Feline Hyperesthesia


              By Dr. Michael W. Fox 

From “Animal Doctor” syndicated newspaper column October 2022

DEAR DR. FOX, My wife and I are exhausting every single resource, looking for information about feline hyperesthesia. We knew nothing of this condition up until just days ago, and now we feel it’s turning our world upside down. We’ve read a couple of your articles about the matter, and hope you’d consider looking at our case.

Louie is our 2.12 year -old cat, who we adopted at 6 weeks old. He had been extremely social and loving his whole life, but the last three months have been very different. We’re worried he has Feline Hyperesthesia. We have multiple examples of video evidence for this claim.

We’re getting desperate for help, as we can barely live our lives. Louie has my wife and me so scared to even be at the house, as his outbreaks are incredibly aggressive and scary. We’re hoping for any sort of guidance, and can provide more information, but at this point we’re desperate for help. Thank you, B.T., Prairie Village KS

DEAR B.T., Who has diagnosed your cat having hyperesthesia? It is a symptom, not a medical condition, about which I will post a synopsis of possible causes of hyperesthesia with or without aggression and excessive grooming and fur-pulling . Louie, it seems, has become hyper-aggressive. When is he most likely to attack? Probably early evening is my guess. If he has not yet been neutered, that could be a problem.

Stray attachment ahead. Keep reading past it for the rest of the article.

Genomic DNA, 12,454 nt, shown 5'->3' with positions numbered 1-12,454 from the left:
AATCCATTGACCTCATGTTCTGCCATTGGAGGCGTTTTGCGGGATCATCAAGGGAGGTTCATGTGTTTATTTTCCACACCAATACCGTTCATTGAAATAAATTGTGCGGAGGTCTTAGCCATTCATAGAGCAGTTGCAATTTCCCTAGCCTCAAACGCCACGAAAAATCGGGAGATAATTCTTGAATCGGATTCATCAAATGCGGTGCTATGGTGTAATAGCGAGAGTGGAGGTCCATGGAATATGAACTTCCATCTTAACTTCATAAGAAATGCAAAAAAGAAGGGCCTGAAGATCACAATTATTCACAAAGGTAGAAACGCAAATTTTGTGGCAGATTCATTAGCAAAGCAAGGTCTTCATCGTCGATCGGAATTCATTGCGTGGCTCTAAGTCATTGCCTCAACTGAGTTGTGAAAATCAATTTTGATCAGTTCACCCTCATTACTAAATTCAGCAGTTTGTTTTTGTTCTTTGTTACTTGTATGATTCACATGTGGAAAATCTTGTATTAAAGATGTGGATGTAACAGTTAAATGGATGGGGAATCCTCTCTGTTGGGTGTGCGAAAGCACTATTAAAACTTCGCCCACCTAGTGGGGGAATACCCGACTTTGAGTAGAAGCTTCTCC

Sometimes it can be difficult to find the root-cause of a sociable cat becoming aggressive and attacking their human companions and detective-work is called for plus a full veterinary Wellness examination and ruling out hyperthyroidism. I know of one very disturbed cat who cornered the woman-owner in her bathroom until her spouse came home and the trigger turned out to be some expensive French perfume she had been putting on that contained Civet cat musk. Knowing how these poor creatures are caged and kept for this anal gland secretion still used in some perfumes I would join the cat in protest!

B.T. Replies: Thank you so much for getting back to us quickly. We really appreciate it. No one has diagnosed Louie with feline Hyperesthesia yet. We are still trying to get in contact with someone who can help us with answers. We came up with that possibility after doing a lot of research ourselves the past two days. It’s the first thing we’ve come across where he’s displayed nearly every single symptom.